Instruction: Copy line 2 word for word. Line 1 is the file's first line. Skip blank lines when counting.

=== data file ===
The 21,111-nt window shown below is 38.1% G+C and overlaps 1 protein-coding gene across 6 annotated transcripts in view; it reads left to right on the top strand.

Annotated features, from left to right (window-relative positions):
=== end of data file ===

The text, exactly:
Annotated features, from left to right (window-relative positions):